Back then, they were the polar opposite: polemicised, punky and volatile. These days they cut a dash as the most solid and committed of mid-level rock groups. Yet it would be wrong to eulogise their early fire and follow the orthodoxy that suggests their best work was in the early, Richey Edwards days.

Indeed, if there is anything that comes across in an hour and forty five minutes and twenty-two songs, it is that the band is more about songwriting than performance, and that it is in the former function that they excel.

Splitting the show evenly between greatest hits, tracks from the current album ‘Send Away The Tigers’ and a handful of less obvious album tracks, suggests a consistency of songcraft that stretches from ‘Motown Junk’ and ‘Born to End’ through to new songs like the single ‘Your Love Alone Is Not Enough’ and the catchy ‘Winter Lovers.

Throughout, the tension and focus of the playing rarely drops, apart from a short acoustic interlude. Here, James Dean Bradfield’s perfunctory run through ‘Yes’ and ‘Ready for Drowning’ highlights their enduring flaw – a lack of real stage presence or charisma.

At least, towards the finale, Nicky Wire offers some element of performance in his micro-skirt behind his feather-boa mike stand, but for the most part, Manic Street Preachers are more fun to listen to than to watch.

Brett Anderson

Brett Anderson
Classic Grand, Glasgow
2 stars

A rock star tantrum always makes for quality entertainment, unless you happen to be on the receiving end of it.

Playing at a smaller than intended venue with a sound engineer and crew that seem barely competent seems to rile Brett Anderson, and by the end of ‘Dust and Rain’ a roadie has had an earful, an audience member had mic stand hurled in their direction and the venue’s walls have taken a blow from the sole of his size 10s.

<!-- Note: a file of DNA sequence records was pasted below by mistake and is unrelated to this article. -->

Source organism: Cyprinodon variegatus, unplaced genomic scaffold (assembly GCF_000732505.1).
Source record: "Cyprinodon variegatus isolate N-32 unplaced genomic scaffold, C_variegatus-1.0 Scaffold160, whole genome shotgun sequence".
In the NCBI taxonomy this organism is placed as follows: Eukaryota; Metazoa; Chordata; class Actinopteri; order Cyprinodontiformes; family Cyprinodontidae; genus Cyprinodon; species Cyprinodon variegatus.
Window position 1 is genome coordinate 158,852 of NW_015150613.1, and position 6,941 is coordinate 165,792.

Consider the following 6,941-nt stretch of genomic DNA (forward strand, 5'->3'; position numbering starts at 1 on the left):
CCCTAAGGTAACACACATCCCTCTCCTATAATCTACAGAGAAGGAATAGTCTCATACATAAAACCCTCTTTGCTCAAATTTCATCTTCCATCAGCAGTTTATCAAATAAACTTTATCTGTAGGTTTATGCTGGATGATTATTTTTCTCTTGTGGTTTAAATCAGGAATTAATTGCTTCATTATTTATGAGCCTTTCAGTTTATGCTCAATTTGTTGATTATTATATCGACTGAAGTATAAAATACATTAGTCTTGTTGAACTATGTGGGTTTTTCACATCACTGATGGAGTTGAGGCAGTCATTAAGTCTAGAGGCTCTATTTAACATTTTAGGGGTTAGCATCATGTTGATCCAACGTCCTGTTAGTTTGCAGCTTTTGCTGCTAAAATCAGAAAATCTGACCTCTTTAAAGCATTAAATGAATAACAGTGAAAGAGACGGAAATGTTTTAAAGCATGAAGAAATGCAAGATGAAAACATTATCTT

For an intelligent and sometimes engaging performer it makes for a sad spectacle, and one that serves only to highlight the gulf between his current activities and the career peaks of the nineties.

Yet the flaws in the show are not solely down to technical mishaps. The band, with the exception of long-term cohort, Mat Osman on bass, seem hideously mismatched to the generally subdued and solid material from the debut solo album that provides nine of the fifteen songs. Guitar histrionics drown the vocals and Anderson’s tendency to over-emote grates throughout.

After the tantrum there is no shortage of contrition or effort, but it is strangely unfocused. Suede songs feature, but are hardly done justice. Favouring an audience singalong approach, ‘By The Sea’ and ‘Beautiful Ones’ retain some charm, though the acoustic, solo run-throughs of ‘So Young’ (which is curtailed prematurely) and ‘The Wild Ones’ are perfunctory.

The crux of the problem may lie outside in a tour bus that is nearly the size of the venue itself – Anderson holds on to stadium dreams and seems only to be able to connect with large, impersonal throngs. He may perform a song called ‘Intimacy,’ but it is not something he does well.